Hi Ryan. Thanks for having me. Yeah, like looking a year back from now, like it couldn't be more different almost. It's great to see how meetings and events have returned. Like it was really a big question mark if people would be willing to meet. And of course, at the end of the day, we do see people who really want to meet people who still love to meet face-to-face and just really meet up not only on events, but also just in general customer meetings internally, and externally. So, I think it's great to see that people want to meet up again when it looks when you look at the booking process, you do see that still there's way shortly times where people would book half a year, a year, two, three years out in the past.


Joost Doevendans:

Now it's a, it's a matter of weeks or months. So, it's really important that hotels are able to, to, to respond to like shorter lead times. Yeah, and I also think that people did discover more remote destinations compared to city destinations. In some places, we still try to avoid cities a bit and they're really busy cities, so that is good for more remote destinations in general, the rise of virtual tours, and hybrid events really came up, I think, which is a great development and, and definitely kick like it came in and it, and it's, and it grew way faster because of covid. So that is a good development.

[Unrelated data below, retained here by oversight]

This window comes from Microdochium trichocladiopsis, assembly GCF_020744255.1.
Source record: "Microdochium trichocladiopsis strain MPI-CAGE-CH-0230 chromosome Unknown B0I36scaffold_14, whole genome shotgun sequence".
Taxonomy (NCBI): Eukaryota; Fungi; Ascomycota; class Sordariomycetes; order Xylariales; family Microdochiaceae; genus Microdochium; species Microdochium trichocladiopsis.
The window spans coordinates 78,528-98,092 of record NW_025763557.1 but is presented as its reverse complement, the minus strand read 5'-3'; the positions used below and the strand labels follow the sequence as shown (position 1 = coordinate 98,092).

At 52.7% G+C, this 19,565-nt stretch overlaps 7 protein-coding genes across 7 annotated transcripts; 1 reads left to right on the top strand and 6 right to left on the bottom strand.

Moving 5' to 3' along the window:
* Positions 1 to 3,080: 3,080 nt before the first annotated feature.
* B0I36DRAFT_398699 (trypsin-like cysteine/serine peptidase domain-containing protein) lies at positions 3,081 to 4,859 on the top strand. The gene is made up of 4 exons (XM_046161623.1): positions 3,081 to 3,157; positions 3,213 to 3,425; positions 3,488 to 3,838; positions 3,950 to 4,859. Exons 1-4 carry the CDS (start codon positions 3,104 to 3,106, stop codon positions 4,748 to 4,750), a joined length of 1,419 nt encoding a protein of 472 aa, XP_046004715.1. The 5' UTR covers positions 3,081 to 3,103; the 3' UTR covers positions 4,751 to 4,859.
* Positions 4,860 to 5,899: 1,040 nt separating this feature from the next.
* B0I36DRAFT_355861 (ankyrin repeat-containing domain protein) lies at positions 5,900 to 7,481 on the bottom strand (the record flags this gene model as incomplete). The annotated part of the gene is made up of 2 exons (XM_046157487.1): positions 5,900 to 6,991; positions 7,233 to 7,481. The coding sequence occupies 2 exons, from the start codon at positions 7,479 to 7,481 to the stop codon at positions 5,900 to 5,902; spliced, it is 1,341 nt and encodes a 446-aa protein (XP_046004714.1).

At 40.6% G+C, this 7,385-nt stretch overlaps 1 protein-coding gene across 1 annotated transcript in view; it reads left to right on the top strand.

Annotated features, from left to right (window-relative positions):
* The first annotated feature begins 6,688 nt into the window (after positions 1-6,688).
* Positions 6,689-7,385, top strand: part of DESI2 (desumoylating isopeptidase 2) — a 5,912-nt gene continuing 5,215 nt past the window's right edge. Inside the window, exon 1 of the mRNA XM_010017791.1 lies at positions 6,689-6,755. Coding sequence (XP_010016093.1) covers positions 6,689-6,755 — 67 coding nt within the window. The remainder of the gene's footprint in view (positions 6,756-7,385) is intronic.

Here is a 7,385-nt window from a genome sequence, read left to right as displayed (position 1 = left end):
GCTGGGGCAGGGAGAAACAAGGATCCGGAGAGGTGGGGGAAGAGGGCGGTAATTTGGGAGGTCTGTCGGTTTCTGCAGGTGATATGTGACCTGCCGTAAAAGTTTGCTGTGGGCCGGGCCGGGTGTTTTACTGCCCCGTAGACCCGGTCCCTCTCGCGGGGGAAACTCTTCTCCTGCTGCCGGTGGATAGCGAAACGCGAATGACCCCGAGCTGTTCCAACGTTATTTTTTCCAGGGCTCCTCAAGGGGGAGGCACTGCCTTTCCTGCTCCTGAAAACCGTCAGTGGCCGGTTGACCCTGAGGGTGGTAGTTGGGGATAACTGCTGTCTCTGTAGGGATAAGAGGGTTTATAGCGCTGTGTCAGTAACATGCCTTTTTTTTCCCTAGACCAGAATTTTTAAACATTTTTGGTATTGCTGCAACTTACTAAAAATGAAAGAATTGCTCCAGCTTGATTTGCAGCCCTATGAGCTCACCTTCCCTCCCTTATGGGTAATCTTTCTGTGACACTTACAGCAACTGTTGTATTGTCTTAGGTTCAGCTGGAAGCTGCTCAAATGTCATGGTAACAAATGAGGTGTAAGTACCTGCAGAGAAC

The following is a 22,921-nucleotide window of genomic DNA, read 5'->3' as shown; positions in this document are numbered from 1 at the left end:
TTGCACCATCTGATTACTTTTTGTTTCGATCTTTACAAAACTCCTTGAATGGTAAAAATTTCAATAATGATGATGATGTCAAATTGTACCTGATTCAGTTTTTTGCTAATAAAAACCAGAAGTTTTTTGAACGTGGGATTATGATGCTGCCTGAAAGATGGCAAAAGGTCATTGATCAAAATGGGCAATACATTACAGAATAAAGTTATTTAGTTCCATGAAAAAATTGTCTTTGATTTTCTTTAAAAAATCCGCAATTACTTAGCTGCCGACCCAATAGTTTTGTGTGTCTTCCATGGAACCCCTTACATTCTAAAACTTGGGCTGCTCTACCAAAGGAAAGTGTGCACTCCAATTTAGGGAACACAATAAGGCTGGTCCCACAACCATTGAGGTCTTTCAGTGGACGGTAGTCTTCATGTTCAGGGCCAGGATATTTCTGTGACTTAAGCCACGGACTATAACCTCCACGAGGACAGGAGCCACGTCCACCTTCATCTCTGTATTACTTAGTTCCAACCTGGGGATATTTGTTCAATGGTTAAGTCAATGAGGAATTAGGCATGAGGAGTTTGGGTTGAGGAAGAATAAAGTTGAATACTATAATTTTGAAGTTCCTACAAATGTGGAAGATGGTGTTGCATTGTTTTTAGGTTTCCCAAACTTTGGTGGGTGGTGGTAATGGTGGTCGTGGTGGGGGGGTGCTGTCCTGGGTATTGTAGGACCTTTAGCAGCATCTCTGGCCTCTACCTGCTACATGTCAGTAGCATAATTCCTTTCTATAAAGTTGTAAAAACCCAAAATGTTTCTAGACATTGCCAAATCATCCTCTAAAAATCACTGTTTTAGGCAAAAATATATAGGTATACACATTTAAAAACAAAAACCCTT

Ryan Haynes:

I mean, it's been a fascinating year really with the event space. You and I have been out on the road. We've crossed paths a couple of times and really the dynamics that even I'm seeing in the industry of hospitality and travel are very different. You know, the big huge trade shows are not as big and huge as they used to be, but the smaller conferences are certainly attracting a whole new audience as they're really focusing on very specialist topics and niche subjects. At the same time, we, you know, we are hearing these corporates as well, you know, not necessarily having everybody in the same office Monday to Friday, nine to five, and they're more remote working, so they're going in for two or three days a week.


Ryan Haynes:

Now the way they're now hosting it, their corporate gets together is more as away days or away weekends. So, to bring everyone into one space. So, this sounds like, you know, there's, there's so much more opportunity there for is to be able to consider. How are you seeing hotels perhaps adapt to their offering or what are some of the trends that you are seeing from the event planners and, and, and, and mice management themselves?